I am Erin: an eater, a cook and a mother of two. I also blog over at , which I started shortly after my mother was diagnosed with type 2 diabetes. I started looking for sugar-free recipes for her to enjoy… and found Keys2words.
Fast forward three years and my entire family is thriving without sugar. We all feel and look healthier. My mother has more energy, and dare I say, zest for life. My husband has lost nearly 26kg (57lbs). And my six-year-old has fewer mood swings and is more willing to try new foods and eat his vegetables. How did I do it? Read on…
Why do people feel uncomfortable with the idea of kids consuming less sugar?
In my experience, people had stronger reactions to my decision to reduce my children’s sugar intake, than they did about my own diet.
It seemed to be associated with the following four concerns.
1. I am depriving my children of treats (and therefore, a happy childhood).
I always found this accusation amusing! My boys’ understanding of treats doesn’t exclude healthy food, as they also regard frozen yoghurt, fruit and smoothies as treats. They still get Easter eggs, and go crazy at birthday parties!
2. The most important thing is that children eat, SOMETHING, ANYTHING.
I completely understand this concern, because I know how frustrating it can be to have a child who doesn’t want to eat (but who will miraculously find an appetite at McDonalds or for ice-cream!).
Funny thing is, I have found that this problem went away (mostly) since moving to a real food lifestyle. The kids’ tastes have changed from preferring processed food couched in added sugar and salt, they have developed a greater appreciation for natural flavours.
3. Children might develop food body image issues.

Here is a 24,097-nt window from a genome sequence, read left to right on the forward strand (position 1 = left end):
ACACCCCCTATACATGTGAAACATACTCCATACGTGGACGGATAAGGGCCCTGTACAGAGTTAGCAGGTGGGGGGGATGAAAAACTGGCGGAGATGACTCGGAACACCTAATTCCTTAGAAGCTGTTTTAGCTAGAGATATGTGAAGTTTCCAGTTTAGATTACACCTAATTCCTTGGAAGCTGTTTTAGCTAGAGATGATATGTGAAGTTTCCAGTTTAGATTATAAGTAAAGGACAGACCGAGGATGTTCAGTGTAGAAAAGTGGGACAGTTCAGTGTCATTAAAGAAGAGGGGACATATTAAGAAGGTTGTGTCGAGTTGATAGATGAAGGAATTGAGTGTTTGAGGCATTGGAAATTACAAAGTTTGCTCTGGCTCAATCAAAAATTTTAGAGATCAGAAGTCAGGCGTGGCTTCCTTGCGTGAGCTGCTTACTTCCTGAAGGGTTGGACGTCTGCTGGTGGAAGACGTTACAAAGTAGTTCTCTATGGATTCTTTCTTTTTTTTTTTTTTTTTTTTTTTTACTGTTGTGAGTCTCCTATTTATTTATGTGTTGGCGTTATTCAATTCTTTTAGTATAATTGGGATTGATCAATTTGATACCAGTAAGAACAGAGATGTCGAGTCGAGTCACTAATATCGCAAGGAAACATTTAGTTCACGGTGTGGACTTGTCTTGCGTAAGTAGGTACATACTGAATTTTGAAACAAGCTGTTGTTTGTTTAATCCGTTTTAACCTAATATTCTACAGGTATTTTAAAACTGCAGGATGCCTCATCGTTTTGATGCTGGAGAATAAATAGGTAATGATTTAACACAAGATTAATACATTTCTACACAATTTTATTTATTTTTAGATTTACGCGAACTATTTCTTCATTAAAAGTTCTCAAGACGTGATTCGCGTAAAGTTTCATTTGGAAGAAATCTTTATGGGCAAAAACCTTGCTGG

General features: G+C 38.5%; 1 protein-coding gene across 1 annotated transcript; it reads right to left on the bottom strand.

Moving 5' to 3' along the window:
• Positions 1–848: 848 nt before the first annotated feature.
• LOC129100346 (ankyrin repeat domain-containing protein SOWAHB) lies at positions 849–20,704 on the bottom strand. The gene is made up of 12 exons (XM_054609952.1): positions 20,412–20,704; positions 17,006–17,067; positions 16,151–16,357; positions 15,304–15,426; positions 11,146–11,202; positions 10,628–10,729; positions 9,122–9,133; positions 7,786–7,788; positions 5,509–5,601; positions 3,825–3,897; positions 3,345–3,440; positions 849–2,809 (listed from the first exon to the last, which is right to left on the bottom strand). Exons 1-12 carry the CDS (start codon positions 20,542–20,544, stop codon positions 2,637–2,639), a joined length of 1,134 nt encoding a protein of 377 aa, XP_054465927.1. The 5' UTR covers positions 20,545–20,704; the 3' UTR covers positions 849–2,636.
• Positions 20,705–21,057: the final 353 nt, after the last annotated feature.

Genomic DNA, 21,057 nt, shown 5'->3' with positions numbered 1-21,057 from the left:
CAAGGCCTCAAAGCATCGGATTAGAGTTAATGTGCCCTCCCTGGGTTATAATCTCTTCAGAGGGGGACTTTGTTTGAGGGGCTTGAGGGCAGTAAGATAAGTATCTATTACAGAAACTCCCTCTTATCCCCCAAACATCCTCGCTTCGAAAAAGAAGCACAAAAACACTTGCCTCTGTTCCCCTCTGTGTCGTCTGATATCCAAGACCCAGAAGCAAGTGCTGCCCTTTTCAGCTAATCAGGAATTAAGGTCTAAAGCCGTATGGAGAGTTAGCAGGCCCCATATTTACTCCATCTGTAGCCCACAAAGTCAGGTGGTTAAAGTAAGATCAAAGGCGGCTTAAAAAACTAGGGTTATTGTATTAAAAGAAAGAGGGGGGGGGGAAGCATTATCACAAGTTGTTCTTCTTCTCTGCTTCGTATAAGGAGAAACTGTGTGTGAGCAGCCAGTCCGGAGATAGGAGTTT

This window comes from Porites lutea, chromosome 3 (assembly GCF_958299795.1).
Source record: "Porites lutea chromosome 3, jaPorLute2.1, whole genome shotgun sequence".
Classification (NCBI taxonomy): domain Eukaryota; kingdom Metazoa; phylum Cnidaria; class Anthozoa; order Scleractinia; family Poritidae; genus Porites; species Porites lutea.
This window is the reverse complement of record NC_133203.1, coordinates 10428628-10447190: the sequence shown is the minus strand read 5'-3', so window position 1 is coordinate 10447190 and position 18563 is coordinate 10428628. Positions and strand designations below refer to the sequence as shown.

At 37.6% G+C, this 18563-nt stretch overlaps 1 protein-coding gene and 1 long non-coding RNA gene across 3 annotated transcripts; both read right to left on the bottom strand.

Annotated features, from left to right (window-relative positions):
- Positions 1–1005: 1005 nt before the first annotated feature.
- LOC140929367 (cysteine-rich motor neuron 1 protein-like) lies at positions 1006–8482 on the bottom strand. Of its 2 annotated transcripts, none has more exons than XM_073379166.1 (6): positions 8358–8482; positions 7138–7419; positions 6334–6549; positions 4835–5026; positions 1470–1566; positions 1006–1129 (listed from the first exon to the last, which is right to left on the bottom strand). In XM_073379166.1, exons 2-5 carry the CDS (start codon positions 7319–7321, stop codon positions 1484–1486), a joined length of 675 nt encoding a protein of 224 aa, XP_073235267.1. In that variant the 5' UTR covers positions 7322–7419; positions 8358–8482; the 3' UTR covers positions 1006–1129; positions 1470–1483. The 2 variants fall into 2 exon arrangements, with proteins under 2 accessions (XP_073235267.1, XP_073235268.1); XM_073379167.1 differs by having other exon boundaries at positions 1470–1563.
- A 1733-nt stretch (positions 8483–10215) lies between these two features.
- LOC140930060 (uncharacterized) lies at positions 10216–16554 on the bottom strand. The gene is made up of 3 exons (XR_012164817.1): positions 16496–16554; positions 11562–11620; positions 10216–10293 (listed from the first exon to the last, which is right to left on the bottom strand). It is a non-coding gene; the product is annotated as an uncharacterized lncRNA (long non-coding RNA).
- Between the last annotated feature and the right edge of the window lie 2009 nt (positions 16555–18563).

I understand that for many people, food and body image is intrinsically linked. Healthy eating has had a bad rap recently, as some associate it with rigidity and strict rules, and even orthorexia. I never talk about sugar or food in relation to body image. I tell the boys how healthy food helps them to be ‘fast and strong’.
Personally, I found that eating real food gave me ‘food freedom’, and allowed me to let go of negative feelings associated with food, including guilt and anxiety. If I can prevent my children from developing a negative relationship with food, that’s a good thing.
4. They won’t fit in with their peers.
Truthfully, this is a tricky one for me! When I take my sons to the play-centre, and all their friends are eating rainbow ice-creams, of course I will buy them a rainbow ice-cream too, if they ask for one. They go nuts on junk food at birthday parties, and I’m okay with this because I know these occasions are contextualised within a broader, nourishing diet.
It will be up to them, as they get older, to learn which foods make them feel good – “fast and strong’”– and which ones affect them negatively, and to negotiate how this works in social situations.
Strategies for parents who want to reduce their children’s sugar intake.
- Incremental change is key! It’s easy to feel overwhelmed by all the possible changes to be made. Small changes, a little at a time, can help this process to feel more achievable, sustainable and rewarding.
- Don’t make a big deal out of it. I quietly replaced particularly sugary items (cartoon-emblazoned yoghurts, for example) for items with sugar-free variations, or made my own versions, and didn’t make a fuss.
- Simple swaps. Changing just a few items can help. Rather than buy potato chips, I keep a bag of popcorn kernels in the pantry. I sprinkle with cinnamon, or a little butter. Yum!
- Turn snacks into mini meals. I learnt this from my experience on the Keys2words.info. If I give the kids a highly processed snack, they will be back 20 minutes later, still hungry. I try to include a source of protein or fat with all my mini meals.
- Get the kids involved. This is not a new idea, but that’s because it works! My five-year-old is far more willing to try something that he has helped to cook, even if it’s just stirring the bowl (and licking the spoon!).
- Be consistent and don’t give up! It’s challenging. There are hits and misses. But it does get easier, and it’s rewarding! Just when it feels like I’m banging my head on a brick wall, my son will announce my pumpkin soup is ‘DE-LICious’, or explain to me that his vegetables help to make him fast and strong like Lightning McQueen. Although the progress can seem slow, it does happen.
We originally published this article in February 2016. We updated it in May 2017.